Taste: Vanilla; mild caramel; creaminess; mild maple. You’ll taste the creamy vanilla first and foremost. 7/10 on the creamy scale. The caramel follows next, quickly after the vanilla. The faster you drink this, the more the caramel replaces vanilla as the root beer’s dominant flavor. It also absorbs the vanilla’s creaminess. If you take your time in between sips, you’ll probably notice the vanilla slightly more. Interesting. What you won’t taste are two traditional root beer flavors: birch and wintergreen mint. This does not have a bite and the carbonation is mild. However, it’s also not overly sweet. Vanilla and caramel dominate the body of the soda, while a mild maple flavor permeates in the background.

Finish: Sugar and salt that transitions into bold maple.

Rating: For a sweet root beer, Cicero Beverage Co.’s Salted Caramel Root Beer is a very smooth soda. It pours beautifully with a nice head and has an optimum amount of creaminess. Creamy vanilla and caramel highlight this root beer’s flavor profile. What’s interesting is depending on how long it takes you to drink it, one flavor will stand out more than the other. The longer you wait in between sips, the more you’ll taste creamy vanilla. If you’re excitable and buzz saw through it like my uncle on a pint of Jack Daniels, the more the caramel stands out. It’s subtleties like that a craft soda drinker can appreciate. A couple other flavors also stand out, though much lower in the flavor profile: salt and maple. You taste both on the finish. The salt is barely there. If you really search for it, you can find it. The maple is more noticeable, again, notably on the finish. It’s probably a little too strong in my opinion. It has great flavor, but after a rush of vanilla, sugar, and caramel, another sweet flavor will be pushing it for some drinkers. This is where I think the root beer would really benefit from a flavor that pushes back, like mint or birch or sassafras. Cicero’s Salted Caramel Root Beer will always have its detractors for this reason, a lack of traditional root beer flavors… even though it’s not a traditional root beer. But I gotta hand it to Cicero; despite the trendy flavor choice, this is not a novelty root beer. When looking at the label and thinking, “salted caramel root beer?” many will be hesitant to try this because it is such an odd flavor choice in a root beer. But this is an enjoyable root beer I’d happily drink again and I’d encourage others to twist the cap off one. Cicero takes vanilla and caramel, two flavors more common in cream soda, and successfully incorporates them into root beer in an elegant fashion. This won’t be a root beer you drink every day, but as a drinkable dessert, it does its job well.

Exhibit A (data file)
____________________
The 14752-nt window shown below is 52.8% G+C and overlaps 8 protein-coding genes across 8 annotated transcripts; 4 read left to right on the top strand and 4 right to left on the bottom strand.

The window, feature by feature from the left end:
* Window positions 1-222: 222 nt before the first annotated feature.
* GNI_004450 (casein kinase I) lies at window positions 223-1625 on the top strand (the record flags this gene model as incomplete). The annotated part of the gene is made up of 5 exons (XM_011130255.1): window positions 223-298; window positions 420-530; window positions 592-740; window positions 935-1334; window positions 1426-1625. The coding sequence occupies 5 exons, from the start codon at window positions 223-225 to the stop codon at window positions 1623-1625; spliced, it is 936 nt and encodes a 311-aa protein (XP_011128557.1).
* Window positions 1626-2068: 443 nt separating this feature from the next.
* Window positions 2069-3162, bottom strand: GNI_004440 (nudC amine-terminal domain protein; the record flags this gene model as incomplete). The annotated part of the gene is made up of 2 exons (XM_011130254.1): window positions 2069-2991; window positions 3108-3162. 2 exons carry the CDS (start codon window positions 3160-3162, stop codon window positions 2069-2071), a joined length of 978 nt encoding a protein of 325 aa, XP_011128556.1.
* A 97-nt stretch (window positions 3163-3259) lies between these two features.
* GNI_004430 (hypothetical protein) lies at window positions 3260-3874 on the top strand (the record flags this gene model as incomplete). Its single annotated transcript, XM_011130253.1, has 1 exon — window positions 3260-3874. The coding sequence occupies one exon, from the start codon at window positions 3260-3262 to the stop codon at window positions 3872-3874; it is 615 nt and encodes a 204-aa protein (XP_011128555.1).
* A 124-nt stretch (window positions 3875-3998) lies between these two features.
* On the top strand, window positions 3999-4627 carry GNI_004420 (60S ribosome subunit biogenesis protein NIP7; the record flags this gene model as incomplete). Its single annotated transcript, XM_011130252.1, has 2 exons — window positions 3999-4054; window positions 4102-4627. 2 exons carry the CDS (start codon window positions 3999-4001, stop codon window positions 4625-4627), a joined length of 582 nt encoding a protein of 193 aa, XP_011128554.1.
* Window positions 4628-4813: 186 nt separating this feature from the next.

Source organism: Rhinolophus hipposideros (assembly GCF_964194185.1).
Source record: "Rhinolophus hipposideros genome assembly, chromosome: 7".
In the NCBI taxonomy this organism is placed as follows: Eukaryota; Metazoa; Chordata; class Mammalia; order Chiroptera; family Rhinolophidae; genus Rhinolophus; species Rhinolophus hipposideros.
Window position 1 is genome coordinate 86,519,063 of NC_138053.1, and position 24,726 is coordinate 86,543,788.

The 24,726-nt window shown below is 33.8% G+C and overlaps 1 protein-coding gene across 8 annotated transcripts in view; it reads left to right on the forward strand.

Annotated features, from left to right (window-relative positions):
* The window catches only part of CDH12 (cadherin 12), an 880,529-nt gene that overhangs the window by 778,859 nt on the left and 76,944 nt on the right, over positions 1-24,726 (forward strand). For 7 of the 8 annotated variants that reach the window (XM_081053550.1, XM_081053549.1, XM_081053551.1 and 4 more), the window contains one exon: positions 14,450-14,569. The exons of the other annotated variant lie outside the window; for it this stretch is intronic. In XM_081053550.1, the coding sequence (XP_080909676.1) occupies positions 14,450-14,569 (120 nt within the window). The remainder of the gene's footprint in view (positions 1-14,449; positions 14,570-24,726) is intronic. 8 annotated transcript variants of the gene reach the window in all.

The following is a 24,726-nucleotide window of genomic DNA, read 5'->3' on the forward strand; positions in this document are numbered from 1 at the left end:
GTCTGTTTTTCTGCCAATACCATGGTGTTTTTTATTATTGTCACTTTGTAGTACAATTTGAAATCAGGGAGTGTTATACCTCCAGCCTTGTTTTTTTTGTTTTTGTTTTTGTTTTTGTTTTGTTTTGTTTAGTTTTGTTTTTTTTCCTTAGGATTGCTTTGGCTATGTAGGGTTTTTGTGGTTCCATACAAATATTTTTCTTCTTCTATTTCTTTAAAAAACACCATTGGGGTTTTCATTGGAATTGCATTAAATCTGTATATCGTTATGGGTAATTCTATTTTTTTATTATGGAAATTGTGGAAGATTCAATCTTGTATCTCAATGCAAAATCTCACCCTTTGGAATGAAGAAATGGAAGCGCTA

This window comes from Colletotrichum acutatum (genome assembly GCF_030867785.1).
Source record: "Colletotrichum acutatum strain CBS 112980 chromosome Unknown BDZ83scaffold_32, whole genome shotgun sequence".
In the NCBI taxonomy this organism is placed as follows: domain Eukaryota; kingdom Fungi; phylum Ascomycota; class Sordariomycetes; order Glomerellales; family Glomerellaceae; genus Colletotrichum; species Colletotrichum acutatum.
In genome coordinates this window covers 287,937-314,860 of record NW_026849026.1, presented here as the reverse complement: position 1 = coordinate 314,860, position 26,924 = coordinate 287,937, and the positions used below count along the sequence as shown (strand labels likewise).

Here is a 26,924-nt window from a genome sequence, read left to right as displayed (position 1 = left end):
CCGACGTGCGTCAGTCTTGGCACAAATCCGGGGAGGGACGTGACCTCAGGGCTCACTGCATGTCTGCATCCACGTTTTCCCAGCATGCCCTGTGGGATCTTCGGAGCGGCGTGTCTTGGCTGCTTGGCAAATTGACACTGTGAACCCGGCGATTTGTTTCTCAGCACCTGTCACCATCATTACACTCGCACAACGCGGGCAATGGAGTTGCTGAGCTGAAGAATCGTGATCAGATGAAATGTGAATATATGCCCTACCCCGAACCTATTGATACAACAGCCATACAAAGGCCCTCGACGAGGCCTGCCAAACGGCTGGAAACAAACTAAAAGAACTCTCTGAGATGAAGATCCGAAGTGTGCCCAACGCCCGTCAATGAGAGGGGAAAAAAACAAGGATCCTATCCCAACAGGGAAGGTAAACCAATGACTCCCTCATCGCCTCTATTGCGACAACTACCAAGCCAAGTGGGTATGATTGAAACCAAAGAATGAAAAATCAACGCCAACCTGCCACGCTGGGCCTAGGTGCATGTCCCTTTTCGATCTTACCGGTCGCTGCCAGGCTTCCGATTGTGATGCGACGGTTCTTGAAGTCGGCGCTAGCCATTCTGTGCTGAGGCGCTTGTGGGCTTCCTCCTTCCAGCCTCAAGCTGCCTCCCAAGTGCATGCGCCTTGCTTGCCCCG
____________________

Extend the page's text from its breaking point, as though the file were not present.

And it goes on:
Four Stars

Earp’s Original Sarsaparilla

History: It seems appropriate to name a sarsaparilla after a wild west saloon keeper, gambler, and gunslinger. Wyatt Earp was famous for his involvement in the 1891 shootout at the O.K. Corral. But did you know he has a living, breathing relative in Mukilteo, Washington? Mike Earp is the owner of Earp’s Western Foods, known for its steak sauce. He’s also a descendant of the legendary Wyatt Earp himself. Here’s an even bigger coincidence – Mukilteo, Washington is also the home to Orca Beverage, one of the biggest craft soda producers and distributors in the nation. Orca Beverage owner, Mike Bourgeois, and his team were actually developing a new sarsaparilla and they wanted a western name for it. He kept thinking of the imagery on the label of Earp’s Western Steak Sauce, which is a photo of Mike Earp resembling his famous relative. Because what goes better together than craft soda and steak sauce? Not literally. Although, that probably is some terrible variation of a Lester’s Fixins soda. “What better name for a great Western sarsaparilla than Earp’s Sarsaparilla?” asks Bourgeois. Earp agreed, humorously conceding, “Well, jeez, why didn’t I think of that?” The two companies formed a partnership and released the first batch of Earp’s Original Sarsaparilla in May of 2011. Aside from using pure cane sugar, Bourgeois notes that there’s a “slight smoky component” to the sarsaparilla flavor. We’ve got our boots on and ready to sample.